It's no secret that I love growing veggies - potatoes in particular - so it upsets me that so many people are getting sad results when they try growing potatoes in novel ways. I just spent an evening watching videos of people who planted potatoes in various enclosures, grew beautiful plants, and then harvested two handfuls of small, knobby potatoes.
It was not their fault, because this is what usually happens when potatoes are given growing conditions that are much warmer and drier than would occur under normal circumstances, normal being the consistent cool, moist conditions six inches (15cm) underground. I learned this twenty years ago, when growing potatoes in towers made from old tires became a passing fad. The soil-filled black tires heated up so much that the plants lost interest in making potatoes (I harvested five), which never happens in my garden.
The Problem With Growing Potatoes in Containers
Indeed, researchers in tropical climates have found that when soil temperatures rise above 75°F (25°C), potato plants signal their roots to stop making tubers. Instead, the plants may rev up other reproductive strategies, like developing more fertile flowers, or popping out little green potato-like organs on the main stem. Daytime heating of roots is one reason why potatoes grown in above-ground containers may fail in warm summer climates. Potatoes can take warm air temperatures, but when the roots warm up too, productivity plummets.
A second problem with growing potatoes in towers, pots or bags is the dwarfing effect caused by the containers. The plants sense that they are growing close together, which makes them produce numerous small tubers rather than a few large ones. Large containers or broad bins relieve this crowding a little, but consider: When the Master Gardeners of San Francisco, CA (a potato-friendly climate) compared the productivity of ‘Carola’ potatoes grown in beds, bins, bags and pots, these are the numbers from the final weigh-in:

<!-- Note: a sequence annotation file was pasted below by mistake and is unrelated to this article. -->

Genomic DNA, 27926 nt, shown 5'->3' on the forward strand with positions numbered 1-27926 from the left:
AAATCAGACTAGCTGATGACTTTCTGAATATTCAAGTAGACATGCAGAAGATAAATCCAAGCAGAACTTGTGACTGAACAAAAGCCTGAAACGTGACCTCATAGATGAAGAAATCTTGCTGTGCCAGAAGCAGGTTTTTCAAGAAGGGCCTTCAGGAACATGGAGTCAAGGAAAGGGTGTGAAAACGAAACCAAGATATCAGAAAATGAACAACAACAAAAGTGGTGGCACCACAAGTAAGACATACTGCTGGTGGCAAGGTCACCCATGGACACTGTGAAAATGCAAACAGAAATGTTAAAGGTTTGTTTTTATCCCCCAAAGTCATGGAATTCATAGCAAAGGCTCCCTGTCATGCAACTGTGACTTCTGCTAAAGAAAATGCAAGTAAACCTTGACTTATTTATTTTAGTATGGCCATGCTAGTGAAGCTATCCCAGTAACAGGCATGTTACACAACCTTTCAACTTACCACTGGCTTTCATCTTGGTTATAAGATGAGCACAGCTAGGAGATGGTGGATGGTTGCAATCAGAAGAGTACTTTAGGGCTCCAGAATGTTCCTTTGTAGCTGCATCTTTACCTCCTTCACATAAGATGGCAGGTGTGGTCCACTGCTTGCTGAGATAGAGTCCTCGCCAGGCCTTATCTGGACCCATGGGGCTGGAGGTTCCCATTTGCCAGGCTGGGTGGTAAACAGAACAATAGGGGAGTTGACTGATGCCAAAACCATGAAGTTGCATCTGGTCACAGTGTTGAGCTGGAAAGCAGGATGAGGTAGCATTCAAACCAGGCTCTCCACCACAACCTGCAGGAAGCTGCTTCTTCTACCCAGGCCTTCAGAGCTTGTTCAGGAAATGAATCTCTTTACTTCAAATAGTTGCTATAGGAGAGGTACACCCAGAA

||Average Yield Per Plant
|Mulched raised bed
||2.38 lb (about 1 kg)
||0.70 lb (0.32 kg)
||0.62 lb (0.28 kg)
||0.58 lb (0.26 kg)
||0.25 lb (0.11 kg)
You can follow this link to see the thoughtful work done by Canadian garden blogger Isis Loran, but spoiler alert she has not found a potato growing method to rival the hill-and-mulch method, which involves simply growing potatoes in the ground, and mounding loose soil and mulch around them each time you weed. "I loved that I could just rake up or hill up more soil & straw as the plants got bigger. It was much easier in my opinion than trying to add soil to the pallet container or rolling up the burlap bags," Loran writes.
Loran gardens in a cool maritime climate like that of the British Isles, where potatoes tend to prosper no matter how they are grown. Research by the Royal Horticultural Society has found that variety does make a difference when growing potatoes in containers. When 21 different varieties were grown in 40-litre (16-inch diameter) green plastic potato bags, these varieties were the strongest producers: ‘Casablanca’, ‘Golden Nugget’, ‘Sharpe’s Express’, ‘Maris Bard’ and ‘Lady Christi’.
The story is the same in the US. In Wisconsin, potato lovers involved in the Kenosha Potato Project have found that ‘Calrose’ and ‘Charlotte’ tend to produce larger potatoes than other varieties when growth in soft-sided pots or bags.
How to Mulch Potatoes
Any biodegradable mulch is a good mulch for potatoes, though once-popular straw can be a problem because of price and pesticide contamination. I use both grass clippings and weathered leaves since that is what I have, and I especially like the way leaf mulch keeps the potatoes’ root zones cool, moist and free of weeds. A recent research project from Rutgers University showed that plants produced prettier, more uniform tubers with leaf mulch, and it’s fine to combine materials when mulching potatoes, for example by layering leaves with grass clippings. The important thing is to keep a light-blocking blanket of organic material between the shallowest tubers and the sun.
The best time to start mulching potatoes is when the plants are ankle high and in need of their second weeding. Use a sharp hoe to nip out weeds, and then mound loose soil around the plants so the crown of the plant becomes snugged in with an additional two inches of soil. Then start layering on the mulch, and keep adding more until the plants begin to fail.
At this point you can feel around beneath the mulch for some tender new potatoes, and start harvesting all of the potatoes from your most advanced plants. As I pull individual plants, I often move the mulch to the centers of neighboring plants that are still growing and in need of as much mulch as I can muster.
When it comes to growing potatoes, the simplest method is the best.